Why Space? Why Now?

31st October 2017

Our Analyst, Dr Daniel Carew, discusses the revolution in the Space economy and how the changing economics make it an attractive opportunity for VC.

As the world’s first specialist venture fund investing in Space we have a unique view of the revolution underway in the Space economy. Historically only governments, or the largest corporations, could operate in Space, but that is all changing, and to massive effect. But why is this happening, and why now? 

For me, investment in Space is the inevitable conclusion of a number of observable trends. First, the trend of globalisation. Businesses and supply chains are ever more international; the economy is now a complex system where an impact in any one area ripples rapidly around the globe. There is an ever more urgent need to know what is happening everywhere. This first manifested in the rise of drones and UAVs, which serve to see all of a mining operation or possibly an entire city, but Space is the ultimate high ground. It is literally the only vantage point with a view of the entire world. Space data is the largest and most comprehensive data set available, something not gone unnoticed by governments who have spent billions on reconnaissance satellites. The person, company, or country who obtains the view from Space first, is better prepared to understand the global picture, and will eventually win out against those who understand less.

The second trend is one of increased connectivity. Trends in consumer electronics and the consumption of digital media, coupled with globalisation, demand ubiquitous high-quality communication, everywhere. There is an expectation that every device is always connected in every corner of the world. Fortunately, the ability to see everywhere from Space, ie. to get data from anywhere on the globe, also gives the ability to push data to anywhere on the globe. Communicating via Space can offer the highest possible communication speeds between distant points around the world, and connectivity to everyone. This will include high-speed connectivity on any moving platform, either train, plane, or ship, and sensor networks that can be placed anywhere to monitor anything.

A third trend is the inexorable rise of Big data and AI. Tools for both are becoming democratised and readily available. This has created an insatiable demand for ever larger datasets, and satellites, or even UAVs at a lower altitude, are the data collection platforms that can satisfy this need. AI has mostly eliminated the armies of satellite imagery analysts that governments employed in the past to understand pictures from Space. It has also simplified the coupling of Space observation data, and data from terrestrial sensors that are routed through Space networks, to other datasets to gain completely new insights. This additional information, and the ability to rapidly assimilate it, enables a short response time to react to change, which is a key competitive advantage for any business.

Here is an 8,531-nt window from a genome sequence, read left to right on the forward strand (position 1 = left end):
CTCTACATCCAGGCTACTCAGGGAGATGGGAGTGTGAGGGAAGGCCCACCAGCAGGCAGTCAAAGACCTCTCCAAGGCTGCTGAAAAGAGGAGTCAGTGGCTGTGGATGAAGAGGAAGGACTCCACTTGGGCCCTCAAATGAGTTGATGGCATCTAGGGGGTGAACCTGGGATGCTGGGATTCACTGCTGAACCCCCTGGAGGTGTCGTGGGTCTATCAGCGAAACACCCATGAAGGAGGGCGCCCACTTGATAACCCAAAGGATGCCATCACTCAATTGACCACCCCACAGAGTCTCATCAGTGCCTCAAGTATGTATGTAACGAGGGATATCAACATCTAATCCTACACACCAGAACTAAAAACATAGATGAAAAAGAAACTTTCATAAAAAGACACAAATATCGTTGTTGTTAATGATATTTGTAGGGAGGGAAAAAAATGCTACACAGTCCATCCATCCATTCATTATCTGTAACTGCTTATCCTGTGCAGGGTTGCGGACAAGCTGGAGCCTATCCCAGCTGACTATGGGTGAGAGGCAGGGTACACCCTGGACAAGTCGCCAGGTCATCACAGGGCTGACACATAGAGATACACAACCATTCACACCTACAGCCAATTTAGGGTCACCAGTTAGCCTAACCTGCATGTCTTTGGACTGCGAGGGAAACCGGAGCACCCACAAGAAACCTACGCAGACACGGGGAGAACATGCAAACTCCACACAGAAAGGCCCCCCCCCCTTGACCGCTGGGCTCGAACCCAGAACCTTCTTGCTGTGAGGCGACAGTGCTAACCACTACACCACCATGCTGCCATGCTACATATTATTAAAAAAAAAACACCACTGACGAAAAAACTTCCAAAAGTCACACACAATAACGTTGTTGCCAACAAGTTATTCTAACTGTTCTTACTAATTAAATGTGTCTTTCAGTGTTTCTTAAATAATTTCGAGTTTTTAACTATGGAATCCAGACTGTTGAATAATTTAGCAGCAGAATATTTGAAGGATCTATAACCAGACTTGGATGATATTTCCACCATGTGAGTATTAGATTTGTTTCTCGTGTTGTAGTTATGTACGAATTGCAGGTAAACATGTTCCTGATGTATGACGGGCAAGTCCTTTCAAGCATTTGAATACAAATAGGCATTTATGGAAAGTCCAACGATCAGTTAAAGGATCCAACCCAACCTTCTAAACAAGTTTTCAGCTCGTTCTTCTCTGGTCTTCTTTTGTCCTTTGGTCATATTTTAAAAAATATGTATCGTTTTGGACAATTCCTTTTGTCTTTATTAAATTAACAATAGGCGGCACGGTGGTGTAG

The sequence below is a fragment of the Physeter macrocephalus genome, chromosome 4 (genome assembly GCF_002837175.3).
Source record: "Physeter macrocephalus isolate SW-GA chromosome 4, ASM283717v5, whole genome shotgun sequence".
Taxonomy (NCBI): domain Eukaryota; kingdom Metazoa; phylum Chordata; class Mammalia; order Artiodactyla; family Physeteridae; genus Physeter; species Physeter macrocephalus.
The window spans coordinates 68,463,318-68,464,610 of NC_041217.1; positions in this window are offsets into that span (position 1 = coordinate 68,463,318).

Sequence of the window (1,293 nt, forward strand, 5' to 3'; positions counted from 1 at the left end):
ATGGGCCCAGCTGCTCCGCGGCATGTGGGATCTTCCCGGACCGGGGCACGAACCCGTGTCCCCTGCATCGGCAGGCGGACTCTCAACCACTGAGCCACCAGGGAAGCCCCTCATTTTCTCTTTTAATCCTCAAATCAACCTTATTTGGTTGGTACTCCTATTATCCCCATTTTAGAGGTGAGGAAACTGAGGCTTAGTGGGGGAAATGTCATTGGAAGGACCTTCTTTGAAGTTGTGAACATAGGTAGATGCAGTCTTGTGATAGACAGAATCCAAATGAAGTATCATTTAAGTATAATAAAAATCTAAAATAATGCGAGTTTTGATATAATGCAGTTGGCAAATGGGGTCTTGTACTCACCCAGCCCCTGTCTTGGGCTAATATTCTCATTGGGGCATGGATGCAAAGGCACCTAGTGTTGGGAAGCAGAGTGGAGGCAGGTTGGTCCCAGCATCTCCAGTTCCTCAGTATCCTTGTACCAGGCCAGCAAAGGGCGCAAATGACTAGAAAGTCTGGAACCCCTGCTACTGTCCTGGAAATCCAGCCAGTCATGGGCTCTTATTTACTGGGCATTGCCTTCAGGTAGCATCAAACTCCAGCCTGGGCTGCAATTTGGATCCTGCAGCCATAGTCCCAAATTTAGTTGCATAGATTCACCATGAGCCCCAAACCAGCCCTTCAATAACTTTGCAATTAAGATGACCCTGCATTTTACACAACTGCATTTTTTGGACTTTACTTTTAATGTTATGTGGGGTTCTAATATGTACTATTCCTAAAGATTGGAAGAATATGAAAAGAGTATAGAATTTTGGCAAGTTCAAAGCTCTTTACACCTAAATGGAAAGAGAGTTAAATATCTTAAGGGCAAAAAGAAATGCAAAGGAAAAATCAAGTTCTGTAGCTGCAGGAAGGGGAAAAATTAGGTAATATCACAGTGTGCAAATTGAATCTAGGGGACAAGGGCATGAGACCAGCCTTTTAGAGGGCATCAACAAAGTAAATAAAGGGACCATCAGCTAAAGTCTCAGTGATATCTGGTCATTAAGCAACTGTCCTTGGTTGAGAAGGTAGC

The last trend is scale, which is really the parent of the previous three trends. Put simply, businesses that scale can distribute the cost of investment over a larger pool of customers and achieve dominant competitive positions. The internet was previously the largest network, and has given rise to some of the world’s largest and most profitable companies as they leveraged scale to reach enormous numbers of customers at the lowest costs. Again, Space has the ultimate scale. A relatively small number of assets in orbit, built and operated by a staggeringly small number of people, sometimes fewer than 50, can reach everyone around the globe, all of the time.

Finally, a peculiar convergence of other trends in the wider ecosystem is creating an opportunity now. Standardisation of Space electronics and components, a consequence in part of Moore’s law, and the rise of UAVs, which share many of the same components as satellites, has created cheap and miniaturised sensors and payloads. Wider education has created a grassroots community of entrepreneurs who know how to operate in Space. They have been trained in the “move quickly and break things” ethos and are pooling their efforts to dream big. This recent availability of people and technology has created a feedback mechanism that is lowering costs throughout the eco-system, decreasing the cost of launch and ancillary services. At the same time as the cost to access Space is falling, the budgets for immensely valuable government services that underpin modern industry and our society, like the weather service, or earth observation platforms used to measure industrial output and monitor our planet, are being cut. These proven markets, historically established and serviced by government, are being handed to a new wave of Space entrepreneurs with drastically lower cost structures and better access to data. They are now establishing the new Space infrastructure that will be in operation for the foreseeable future, and as can be expected, are starting to dictate the new structure of entire industries.

I have only a vague idea of the total timeline, but I do know for certain, when the new revolution in Space is done, not a single person or business on our planet will be left unaffected. And it is exciting to help make that happen.

Image provided by NASA/NSSDC

“… [whomever] obtains the view from Space first, is better prepared to understand the global picture, and will eventually win out against those who understand less.”
Daniel Carew

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